# Manipulating Time Series Data with xts and zoo in R

The xts and zoo packages make the task of managing and manipulating ordered observations fast and mistake free.

Start Course for Free4 Hours15 Videos55 Exercises42,120 Learners4500 XPFinance Fundamentals TrackQuantitative Analyst TrackTime Series Track

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## Course Description

Time series are all around us, from server logs to high frequency financial data. Managing and manipulating ordered observations is central to all time series analysis. The xts and zoo packages provide a set of powerful tools to make this task fast and mistake free. In this course, you will learn everything from the basics of xts to advanced tips and tricks for working with time series data in R.

- 1
### Introduction to eXtensible Time Series, using xts and zoo for time series

**Free**xts and zoo are just two of the many different types of objects that exist in R. This chapter will introduce the basic objects in xts and zoo and their components, and offers examples of how to construct and examine the data.

- 2
### First Order of Business - Basic Manipulations

Now that you can create basic xts objects, it's time to see how powerful they can be. This chapter will cover the basics of one of the most useful features of xts: time based subsetting. From there you'll explore additional ways to extract data using time phrases, and conclude with how to do basic operations like adding and subtracting your xts objects.

Introducing time based queries50 xpThe ISO-8601 standard50 xpQuerying for dates100 xpExtracting recurring intraday intervals100 xpAlternative extraction techniques50 xpRow selection with time objects100 xpUpdate and replace elements100 xpMethods to find periods in your data50 xpFind the first or last period of time100 xpCombining first and last100 xpMath operations using xts50 xpMatrix arithmetic - add, subtract, multiply, and divide in time!100 xpMath with non-overlapping indexes100 xp - 3
### Merging and modifying time series

One of the most important parts of working with time series data involves creating derived time series. To do this effectively, it is critical to keep track of dates and times. In this chapter you will look at how xts handles merging new columns and rows into existing data, how to deal with the inevitable missing observations in time series, and how to shift your series in time.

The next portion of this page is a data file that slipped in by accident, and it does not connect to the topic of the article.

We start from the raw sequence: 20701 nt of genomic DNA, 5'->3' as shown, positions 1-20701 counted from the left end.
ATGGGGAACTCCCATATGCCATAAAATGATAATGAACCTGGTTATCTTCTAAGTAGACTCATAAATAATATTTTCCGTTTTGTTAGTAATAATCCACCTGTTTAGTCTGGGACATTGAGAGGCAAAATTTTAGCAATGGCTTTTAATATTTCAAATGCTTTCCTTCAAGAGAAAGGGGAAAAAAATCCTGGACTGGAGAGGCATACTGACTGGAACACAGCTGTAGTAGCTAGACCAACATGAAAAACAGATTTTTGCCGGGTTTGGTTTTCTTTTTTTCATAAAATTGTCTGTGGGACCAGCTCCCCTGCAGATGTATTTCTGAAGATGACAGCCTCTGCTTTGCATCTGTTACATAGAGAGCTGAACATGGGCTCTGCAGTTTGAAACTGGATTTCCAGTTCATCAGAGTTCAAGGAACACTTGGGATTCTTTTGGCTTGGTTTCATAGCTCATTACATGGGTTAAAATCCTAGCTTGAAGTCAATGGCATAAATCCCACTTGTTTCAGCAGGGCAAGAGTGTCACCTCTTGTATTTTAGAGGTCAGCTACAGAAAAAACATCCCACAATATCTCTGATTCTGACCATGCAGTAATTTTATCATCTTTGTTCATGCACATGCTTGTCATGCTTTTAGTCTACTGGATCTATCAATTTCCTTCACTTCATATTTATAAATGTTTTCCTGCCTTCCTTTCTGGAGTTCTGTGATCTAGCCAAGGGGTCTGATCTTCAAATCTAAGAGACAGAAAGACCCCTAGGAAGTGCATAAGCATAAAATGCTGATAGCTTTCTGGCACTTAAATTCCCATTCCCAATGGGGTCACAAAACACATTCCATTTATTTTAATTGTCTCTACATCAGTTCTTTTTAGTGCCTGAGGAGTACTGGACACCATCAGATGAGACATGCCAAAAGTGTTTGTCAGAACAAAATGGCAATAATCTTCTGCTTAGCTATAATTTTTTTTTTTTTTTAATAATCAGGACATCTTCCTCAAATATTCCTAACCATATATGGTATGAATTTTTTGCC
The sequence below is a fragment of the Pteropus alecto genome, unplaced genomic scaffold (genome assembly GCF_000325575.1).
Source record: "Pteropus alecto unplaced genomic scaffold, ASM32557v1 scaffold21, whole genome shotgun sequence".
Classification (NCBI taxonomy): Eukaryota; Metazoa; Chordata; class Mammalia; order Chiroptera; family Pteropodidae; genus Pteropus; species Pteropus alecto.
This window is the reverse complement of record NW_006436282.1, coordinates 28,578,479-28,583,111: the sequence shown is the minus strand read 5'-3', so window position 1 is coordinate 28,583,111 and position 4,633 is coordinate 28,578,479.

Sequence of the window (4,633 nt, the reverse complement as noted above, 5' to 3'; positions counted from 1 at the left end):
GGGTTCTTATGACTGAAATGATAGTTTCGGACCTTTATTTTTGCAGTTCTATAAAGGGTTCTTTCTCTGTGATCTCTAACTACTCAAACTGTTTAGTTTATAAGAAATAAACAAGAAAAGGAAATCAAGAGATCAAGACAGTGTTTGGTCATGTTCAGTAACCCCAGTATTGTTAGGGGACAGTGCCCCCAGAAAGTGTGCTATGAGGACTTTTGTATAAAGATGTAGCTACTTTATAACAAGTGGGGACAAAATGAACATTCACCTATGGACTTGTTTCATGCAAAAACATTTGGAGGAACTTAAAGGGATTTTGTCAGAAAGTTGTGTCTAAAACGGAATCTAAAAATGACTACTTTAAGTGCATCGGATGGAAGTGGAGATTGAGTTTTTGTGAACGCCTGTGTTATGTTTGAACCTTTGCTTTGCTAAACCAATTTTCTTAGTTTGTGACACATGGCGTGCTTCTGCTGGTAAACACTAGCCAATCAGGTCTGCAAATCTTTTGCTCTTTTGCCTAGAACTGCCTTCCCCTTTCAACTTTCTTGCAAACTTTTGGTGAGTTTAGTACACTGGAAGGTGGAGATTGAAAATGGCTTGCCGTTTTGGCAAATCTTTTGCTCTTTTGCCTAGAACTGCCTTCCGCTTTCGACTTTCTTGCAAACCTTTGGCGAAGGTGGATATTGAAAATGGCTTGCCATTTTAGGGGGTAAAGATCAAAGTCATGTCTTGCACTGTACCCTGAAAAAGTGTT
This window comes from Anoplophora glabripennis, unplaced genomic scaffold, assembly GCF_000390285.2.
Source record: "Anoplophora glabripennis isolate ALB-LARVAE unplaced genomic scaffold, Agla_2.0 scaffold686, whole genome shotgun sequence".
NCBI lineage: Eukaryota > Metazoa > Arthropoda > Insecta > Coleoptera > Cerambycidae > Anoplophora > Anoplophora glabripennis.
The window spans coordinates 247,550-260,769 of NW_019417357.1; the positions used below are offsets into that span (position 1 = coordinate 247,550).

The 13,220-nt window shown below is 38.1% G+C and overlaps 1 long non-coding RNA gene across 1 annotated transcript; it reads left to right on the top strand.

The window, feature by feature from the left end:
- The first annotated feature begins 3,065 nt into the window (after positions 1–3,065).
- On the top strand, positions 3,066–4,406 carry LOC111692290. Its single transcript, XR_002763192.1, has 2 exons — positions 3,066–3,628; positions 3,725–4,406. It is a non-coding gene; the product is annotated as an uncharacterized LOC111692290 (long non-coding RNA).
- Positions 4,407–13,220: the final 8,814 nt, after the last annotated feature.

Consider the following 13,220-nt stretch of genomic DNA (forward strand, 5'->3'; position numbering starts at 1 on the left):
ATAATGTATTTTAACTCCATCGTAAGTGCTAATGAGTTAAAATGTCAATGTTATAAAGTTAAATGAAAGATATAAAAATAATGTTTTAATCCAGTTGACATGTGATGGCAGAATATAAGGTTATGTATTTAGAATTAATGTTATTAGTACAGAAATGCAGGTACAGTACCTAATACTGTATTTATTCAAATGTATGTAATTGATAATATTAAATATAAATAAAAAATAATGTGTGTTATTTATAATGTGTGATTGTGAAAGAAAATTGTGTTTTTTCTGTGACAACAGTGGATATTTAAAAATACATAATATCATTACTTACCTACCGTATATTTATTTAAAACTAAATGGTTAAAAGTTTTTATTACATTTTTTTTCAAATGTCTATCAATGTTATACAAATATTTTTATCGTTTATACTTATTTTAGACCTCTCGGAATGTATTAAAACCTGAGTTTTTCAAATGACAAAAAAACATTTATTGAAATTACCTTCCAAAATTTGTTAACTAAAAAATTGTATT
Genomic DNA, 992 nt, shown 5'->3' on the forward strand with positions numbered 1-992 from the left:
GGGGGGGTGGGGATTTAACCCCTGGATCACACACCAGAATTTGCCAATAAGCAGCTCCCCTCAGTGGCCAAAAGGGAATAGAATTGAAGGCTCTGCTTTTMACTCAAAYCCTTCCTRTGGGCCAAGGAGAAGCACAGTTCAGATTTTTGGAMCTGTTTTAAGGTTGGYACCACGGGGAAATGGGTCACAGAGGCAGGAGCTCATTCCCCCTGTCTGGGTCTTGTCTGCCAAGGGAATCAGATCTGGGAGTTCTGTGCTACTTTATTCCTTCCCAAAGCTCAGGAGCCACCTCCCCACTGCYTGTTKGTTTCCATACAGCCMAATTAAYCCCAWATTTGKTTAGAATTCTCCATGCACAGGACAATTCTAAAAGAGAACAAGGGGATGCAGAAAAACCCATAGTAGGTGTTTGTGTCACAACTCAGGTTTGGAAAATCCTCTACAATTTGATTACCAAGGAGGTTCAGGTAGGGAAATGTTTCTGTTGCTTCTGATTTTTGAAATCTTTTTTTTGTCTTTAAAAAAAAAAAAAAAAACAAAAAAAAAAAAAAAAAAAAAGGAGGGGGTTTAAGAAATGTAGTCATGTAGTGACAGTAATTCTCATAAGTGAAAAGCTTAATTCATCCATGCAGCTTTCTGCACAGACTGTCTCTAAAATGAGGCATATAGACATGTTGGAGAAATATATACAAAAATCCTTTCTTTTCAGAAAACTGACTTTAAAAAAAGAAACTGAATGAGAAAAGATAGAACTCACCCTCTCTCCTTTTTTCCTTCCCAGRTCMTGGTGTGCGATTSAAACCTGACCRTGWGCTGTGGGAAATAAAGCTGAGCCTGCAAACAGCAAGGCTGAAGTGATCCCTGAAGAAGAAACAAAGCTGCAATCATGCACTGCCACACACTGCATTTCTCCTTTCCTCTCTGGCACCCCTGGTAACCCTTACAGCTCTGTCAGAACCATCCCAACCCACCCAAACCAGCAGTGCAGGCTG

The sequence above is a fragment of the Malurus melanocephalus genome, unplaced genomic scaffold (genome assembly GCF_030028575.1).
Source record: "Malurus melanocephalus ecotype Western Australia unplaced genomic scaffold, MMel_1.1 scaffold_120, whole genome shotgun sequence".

Merging time series50 xpCombining xts by column with merge100 xpCombining xts by row with rbind100 xpWhat types of data can be combined using merge?50 xpHandling missingness50 xpFill missing values using last or previous observation100 xpNA interpolation using na.approx()100 xpLags and differences50 xpCombine a leading and lagging time series100 xpCalculate a difference of a series using diff()100 xpWhat is the key difference in lag between xts and zoo50 xp - 4
### Apply and aggregate by time

Now the fun begins! A very common usage pattern for time series is to calculate values for disjoint periods of time or aggregate values from a higher frequency to a lower frequency. For most series, you'll often want to see the weekly mean of a price or measurement. You may even find yourself looking at data that has different frequencies and you need to normalize to the lowest frequency. This chapter is where it all happens. Hang tight, and lets get going!

Apply functions by time50 xpFind intervals by time in xts100 xpApply a function by time period(s)100 xpUsing lapply() and split() to apply functions on intervals100 xpSelection by endpoints vs. split-lapply-rbind100 xpConverting periodicity50 xpConvert univariate series to OHLC data100 xpConvert a series to a lower frequency100 xpRolling functions50 xpCalculate basic rolling value of series by month100 xpCalculate the rolling standard deviation of a time series100 xp - 5
### Extra features of xts

Now that you are comfortable with most of the core features, its time to explore some of the lesser known (but powerful!) aspects of working with xts. In this final chapter you will use the internals of the index to find repeating itervals, see how xts provides intuitive time zone support, and experiment with ways to explore your data by time - including identifying frequency and coverage in time. Let's finish this course!

Index, attributes, and time zones50 xpTime via index()50 xpClass attributes - tclass, tzone, and tformat100 xpTime Zones (and why you should care!)100 xpPeriods, periodicity and timestamps50 xpDetermining periodicity100 xpFind the number of periods in your data100 xpSecret index tools100 xpModifying timestamps100 xpCongratulations!50 xp

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Prerequisites

Intermediate R for Finance#### DataCamp Content Creator

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